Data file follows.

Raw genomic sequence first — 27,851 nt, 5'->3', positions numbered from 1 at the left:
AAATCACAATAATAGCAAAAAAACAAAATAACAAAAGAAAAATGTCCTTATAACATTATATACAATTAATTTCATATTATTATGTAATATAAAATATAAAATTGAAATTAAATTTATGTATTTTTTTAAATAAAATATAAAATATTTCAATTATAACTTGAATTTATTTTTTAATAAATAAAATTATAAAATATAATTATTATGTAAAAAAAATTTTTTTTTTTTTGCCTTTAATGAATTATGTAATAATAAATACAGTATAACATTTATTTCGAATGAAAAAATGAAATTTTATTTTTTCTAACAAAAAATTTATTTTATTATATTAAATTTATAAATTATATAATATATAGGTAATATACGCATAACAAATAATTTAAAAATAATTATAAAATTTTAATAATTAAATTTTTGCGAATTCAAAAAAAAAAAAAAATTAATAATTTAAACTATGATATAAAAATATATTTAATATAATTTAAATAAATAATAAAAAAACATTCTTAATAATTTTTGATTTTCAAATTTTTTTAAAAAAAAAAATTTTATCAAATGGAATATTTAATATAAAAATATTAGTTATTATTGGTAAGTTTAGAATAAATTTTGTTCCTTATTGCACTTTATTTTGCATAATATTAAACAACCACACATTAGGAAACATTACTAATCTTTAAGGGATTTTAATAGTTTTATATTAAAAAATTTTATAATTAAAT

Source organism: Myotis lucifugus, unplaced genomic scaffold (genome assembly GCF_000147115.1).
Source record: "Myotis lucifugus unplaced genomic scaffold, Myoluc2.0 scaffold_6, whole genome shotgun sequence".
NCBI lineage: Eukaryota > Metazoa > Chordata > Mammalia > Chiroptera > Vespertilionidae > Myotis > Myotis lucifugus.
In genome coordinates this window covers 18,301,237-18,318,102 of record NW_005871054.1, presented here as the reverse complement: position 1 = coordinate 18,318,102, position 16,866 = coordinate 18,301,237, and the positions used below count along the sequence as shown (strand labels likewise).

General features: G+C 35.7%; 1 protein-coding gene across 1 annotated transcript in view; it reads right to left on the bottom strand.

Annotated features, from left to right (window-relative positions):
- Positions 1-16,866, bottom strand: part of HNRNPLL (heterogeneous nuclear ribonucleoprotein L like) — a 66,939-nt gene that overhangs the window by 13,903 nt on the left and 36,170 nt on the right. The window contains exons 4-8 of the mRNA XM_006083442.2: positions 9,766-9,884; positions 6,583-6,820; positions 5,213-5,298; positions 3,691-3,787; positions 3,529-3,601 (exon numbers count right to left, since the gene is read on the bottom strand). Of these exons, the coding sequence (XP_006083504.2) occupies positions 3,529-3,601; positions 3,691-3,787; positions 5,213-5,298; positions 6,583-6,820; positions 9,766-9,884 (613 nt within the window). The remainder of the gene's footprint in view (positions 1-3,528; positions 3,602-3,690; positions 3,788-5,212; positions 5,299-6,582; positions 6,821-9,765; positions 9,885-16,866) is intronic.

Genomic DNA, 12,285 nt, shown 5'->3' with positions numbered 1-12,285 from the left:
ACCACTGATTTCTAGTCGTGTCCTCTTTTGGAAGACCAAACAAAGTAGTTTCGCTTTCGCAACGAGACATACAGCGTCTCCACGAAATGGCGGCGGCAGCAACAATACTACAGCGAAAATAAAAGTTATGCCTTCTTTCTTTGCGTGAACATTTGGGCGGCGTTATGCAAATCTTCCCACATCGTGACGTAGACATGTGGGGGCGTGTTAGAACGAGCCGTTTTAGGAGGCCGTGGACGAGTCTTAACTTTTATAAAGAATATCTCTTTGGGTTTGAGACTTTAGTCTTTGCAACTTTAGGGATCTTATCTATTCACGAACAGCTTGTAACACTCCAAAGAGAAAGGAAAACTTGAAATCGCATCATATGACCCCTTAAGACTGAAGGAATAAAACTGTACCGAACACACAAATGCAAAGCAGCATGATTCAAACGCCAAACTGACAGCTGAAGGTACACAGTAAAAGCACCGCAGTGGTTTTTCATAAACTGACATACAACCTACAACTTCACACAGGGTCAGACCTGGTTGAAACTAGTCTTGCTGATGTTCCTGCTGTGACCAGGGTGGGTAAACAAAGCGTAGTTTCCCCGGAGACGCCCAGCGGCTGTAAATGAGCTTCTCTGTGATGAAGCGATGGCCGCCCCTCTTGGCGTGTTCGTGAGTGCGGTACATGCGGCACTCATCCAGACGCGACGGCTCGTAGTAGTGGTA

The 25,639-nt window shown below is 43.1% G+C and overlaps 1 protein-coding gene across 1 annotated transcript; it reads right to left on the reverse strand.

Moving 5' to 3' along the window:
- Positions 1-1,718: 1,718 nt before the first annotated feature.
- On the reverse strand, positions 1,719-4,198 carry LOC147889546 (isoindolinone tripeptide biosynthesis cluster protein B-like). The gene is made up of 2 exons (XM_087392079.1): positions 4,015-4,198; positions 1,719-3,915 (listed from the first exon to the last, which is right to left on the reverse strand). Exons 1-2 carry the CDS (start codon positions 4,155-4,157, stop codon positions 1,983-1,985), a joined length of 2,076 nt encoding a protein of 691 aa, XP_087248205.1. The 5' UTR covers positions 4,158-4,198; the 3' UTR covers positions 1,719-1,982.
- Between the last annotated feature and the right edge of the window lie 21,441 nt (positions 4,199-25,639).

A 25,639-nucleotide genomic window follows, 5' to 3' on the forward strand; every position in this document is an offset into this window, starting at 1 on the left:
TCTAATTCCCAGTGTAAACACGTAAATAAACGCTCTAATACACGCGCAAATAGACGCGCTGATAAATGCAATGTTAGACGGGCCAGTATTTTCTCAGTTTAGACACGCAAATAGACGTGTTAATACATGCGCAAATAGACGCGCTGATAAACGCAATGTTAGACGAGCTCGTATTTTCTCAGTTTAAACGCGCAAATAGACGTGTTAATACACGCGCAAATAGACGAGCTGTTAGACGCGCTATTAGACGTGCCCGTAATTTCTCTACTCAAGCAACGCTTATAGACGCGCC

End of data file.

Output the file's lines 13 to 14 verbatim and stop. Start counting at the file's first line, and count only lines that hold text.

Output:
Moving 5' to 3' along the window:
- Positions 1-1,718: 1,718 nt before the first annotated feature.